Lake Placid, NY — Earlier this month, New York State Senator Dan Stec presented ADK (Adirondack Mountain Club) with a legislative resolution recognizing ADK’s 100 years of teaching people how to explore and protect New York’s public lands and waters. The resolution acknowledges the many ways in which ADK has achieved this over the last century, including through educational outreach, stewardship programs, and trail work.
The resolution was sponsored by Senator Dan Stec in the Senate, Assembly member Matt Simpson in the Assembly, and co-sponsored by Assembly members Jones, Ashby, Byrne, Salka, Mikulin, DeStefano, Hawley, Manktelow, Cusick, McDonald, Smullen, McMahon, and Walsh. A physical copy was given to ADK Deputy Executive Director Julia Goren during an event at the Adirondack History Museum.
“For 100 years, ADK has played a crucial role in preserving, promoting and teaching New Yorkers about the Adirondacks,” said Senator Dan Stec. “Because of the continued efforts of ADK, our region’s public lands and waters have been enjoyed and appreciated by generations of residents and visitors, and will continue to be for generations to come. It was an honor to celebrate ADK with a resolution commemorating its 100th anniversary and its continued legacy of environmental stewardship.”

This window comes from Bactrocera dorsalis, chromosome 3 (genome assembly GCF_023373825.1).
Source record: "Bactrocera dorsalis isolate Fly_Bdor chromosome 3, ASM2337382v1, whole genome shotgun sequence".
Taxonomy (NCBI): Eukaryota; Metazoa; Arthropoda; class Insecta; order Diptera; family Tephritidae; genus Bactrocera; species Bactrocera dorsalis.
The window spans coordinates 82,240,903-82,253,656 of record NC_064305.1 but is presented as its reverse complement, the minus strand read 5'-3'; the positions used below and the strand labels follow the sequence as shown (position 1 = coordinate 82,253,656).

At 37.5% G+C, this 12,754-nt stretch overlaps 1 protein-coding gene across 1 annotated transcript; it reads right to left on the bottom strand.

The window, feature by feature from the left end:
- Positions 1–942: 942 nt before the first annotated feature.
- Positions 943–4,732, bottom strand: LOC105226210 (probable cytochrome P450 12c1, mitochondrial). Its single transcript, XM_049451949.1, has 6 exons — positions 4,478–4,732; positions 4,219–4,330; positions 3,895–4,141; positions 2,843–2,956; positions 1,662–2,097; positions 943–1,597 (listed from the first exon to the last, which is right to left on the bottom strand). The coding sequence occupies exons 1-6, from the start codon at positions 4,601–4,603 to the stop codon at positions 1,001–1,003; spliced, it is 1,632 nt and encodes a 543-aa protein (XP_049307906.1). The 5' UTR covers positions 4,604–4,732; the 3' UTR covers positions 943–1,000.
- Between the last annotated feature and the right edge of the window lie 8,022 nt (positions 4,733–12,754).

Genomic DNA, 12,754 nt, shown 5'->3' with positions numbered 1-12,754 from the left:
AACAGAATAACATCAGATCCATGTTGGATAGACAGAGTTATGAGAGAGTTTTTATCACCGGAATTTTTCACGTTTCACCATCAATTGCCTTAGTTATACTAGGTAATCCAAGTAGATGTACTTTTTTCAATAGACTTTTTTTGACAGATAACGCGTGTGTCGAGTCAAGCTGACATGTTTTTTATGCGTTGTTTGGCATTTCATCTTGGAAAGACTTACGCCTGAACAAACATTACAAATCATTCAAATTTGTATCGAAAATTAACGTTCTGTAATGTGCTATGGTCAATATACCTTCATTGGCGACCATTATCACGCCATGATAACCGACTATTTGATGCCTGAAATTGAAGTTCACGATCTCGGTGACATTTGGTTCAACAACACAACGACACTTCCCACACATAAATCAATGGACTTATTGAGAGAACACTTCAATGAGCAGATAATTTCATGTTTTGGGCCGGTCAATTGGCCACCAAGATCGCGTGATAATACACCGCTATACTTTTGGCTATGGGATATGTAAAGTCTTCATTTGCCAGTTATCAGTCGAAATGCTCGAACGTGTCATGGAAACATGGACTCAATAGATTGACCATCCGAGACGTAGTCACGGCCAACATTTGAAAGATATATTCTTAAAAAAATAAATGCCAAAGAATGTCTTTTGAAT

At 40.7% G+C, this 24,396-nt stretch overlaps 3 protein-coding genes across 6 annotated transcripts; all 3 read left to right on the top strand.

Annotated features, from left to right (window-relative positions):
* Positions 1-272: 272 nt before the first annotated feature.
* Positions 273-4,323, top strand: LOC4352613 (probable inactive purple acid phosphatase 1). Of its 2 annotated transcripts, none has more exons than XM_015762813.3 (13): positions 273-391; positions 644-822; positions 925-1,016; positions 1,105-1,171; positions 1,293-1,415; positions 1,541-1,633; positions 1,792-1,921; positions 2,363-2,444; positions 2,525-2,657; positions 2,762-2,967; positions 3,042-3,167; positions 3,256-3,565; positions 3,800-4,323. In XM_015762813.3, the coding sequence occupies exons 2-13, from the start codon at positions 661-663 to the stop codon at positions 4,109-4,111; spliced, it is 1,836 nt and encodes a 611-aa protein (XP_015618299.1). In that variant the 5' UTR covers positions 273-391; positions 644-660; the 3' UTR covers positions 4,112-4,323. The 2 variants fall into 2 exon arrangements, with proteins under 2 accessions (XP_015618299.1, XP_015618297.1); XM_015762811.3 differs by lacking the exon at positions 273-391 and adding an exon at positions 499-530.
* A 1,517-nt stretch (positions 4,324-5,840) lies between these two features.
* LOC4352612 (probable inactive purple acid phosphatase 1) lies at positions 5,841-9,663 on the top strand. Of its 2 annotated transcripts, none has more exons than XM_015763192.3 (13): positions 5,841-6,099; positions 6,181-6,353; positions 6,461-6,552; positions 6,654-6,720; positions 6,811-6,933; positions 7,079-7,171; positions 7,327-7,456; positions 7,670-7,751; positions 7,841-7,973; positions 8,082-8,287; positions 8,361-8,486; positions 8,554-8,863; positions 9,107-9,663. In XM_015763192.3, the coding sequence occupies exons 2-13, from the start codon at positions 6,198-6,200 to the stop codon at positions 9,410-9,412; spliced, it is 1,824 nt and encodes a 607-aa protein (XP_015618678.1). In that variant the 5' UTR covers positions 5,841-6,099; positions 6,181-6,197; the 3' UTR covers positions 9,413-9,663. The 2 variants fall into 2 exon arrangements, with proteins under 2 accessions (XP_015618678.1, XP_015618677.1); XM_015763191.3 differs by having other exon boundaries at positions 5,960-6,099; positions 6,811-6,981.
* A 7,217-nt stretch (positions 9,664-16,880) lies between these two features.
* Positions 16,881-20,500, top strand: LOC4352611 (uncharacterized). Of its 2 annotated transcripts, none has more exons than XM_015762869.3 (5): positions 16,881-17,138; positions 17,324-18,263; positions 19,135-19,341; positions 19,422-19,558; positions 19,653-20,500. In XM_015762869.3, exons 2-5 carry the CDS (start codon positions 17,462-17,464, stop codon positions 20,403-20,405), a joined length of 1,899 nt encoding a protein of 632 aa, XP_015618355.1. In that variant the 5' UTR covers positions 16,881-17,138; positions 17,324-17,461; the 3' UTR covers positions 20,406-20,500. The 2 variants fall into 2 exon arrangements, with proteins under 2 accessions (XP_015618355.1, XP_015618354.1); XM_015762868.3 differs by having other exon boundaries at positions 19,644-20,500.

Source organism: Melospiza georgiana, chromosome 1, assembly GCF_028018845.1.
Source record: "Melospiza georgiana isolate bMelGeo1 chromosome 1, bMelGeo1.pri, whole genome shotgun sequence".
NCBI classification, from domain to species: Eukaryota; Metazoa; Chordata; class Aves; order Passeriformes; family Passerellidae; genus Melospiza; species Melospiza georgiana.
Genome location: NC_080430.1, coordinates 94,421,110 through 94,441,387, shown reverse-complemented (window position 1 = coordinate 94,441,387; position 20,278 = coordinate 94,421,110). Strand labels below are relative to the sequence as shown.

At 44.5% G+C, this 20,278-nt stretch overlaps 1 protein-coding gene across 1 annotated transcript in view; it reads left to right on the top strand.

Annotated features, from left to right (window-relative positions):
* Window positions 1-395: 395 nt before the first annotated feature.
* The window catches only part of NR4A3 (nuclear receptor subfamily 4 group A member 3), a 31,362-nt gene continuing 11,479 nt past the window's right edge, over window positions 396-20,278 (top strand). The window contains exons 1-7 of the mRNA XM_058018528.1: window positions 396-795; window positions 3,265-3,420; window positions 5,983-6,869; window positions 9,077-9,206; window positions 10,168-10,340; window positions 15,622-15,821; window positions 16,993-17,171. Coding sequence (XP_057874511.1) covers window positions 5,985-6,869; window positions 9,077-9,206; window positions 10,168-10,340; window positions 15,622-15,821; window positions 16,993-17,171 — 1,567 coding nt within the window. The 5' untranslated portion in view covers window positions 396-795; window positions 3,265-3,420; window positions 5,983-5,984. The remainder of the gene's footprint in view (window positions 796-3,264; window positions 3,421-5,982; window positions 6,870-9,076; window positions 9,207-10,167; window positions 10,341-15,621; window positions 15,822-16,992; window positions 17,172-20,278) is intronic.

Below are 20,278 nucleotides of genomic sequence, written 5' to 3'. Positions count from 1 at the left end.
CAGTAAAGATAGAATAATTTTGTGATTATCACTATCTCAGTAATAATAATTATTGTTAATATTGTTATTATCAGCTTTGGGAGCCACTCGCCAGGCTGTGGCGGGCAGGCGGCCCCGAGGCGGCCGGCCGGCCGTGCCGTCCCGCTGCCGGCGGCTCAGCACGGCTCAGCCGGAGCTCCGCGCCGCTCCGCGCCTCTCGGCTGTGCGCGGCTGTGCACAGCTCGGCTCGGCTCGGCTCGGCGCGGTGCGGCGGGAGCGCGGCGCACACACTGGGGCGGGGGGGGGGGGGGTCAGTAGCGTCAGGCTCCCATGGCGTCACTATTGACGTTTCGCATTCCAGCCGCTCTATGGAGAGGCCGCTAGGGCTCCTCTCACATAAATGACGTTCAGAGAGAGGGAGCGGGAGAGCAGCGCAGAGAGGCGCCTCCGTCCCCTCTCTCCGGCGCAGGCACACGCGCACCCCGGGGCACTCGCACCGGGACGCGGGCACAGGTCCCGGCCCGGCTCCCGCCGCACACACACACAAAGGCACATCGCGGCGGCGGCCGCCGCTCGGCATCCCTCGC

“The Adirondack Mountain Club has been and forever will be a prominent leader in the advocacy for sound interactive environmental stewardship not only in the Adirondacks but across New York State,” said Assembly member Matt Simpson. “The ability of ADK to continuously and effectively engage New York residents and visitors alike with responsible conservation and recreational habits has had a truly immeasurable impact on seeing the spirit of the Adirondack Park experiment grow from its inception to what it is today. I am proud to be partner of the Adirondack Mountain Club and as a resident inside the Blue Line, will be forever grateful for the values they continue to champion.”
“ADK’s founders created this organization to help New Yorkers enjoy the outdoors in a way that was safe, welcoming to others, and protected the outdoors for future generations,” said Michael Barrett, ADK Executive Director. “A century later, we can say that they succeeded. I would like to thank Senator Dan Stec, Assembly member Matt Simpson, and the state legislature for recognizing the positive impact that ADK has had—and continues to have—on New York’s public lands and waters.”
Based out of the Adirondack Park in New York State, ADK is a leader in providing outdoor education, promoting responsible recreation, and organizing stewardship experiences. Since 1922, the organization has worked to increase access to the backcountry by building trails, conserving natural areas, and developing a stewardship community that supports the ethical and safe use of New York’s outdoor spaces. A member, donor, and volunteer-supported organization, ADK reaches across New York through its 27 chapters to inspire people to enjoy the outdoors ethically.
Photo at top: Adirondack Mountain Club has been recognized by the NYS Legislature for 100 years of preservation efforts in the Adirondacks. ADK website photo.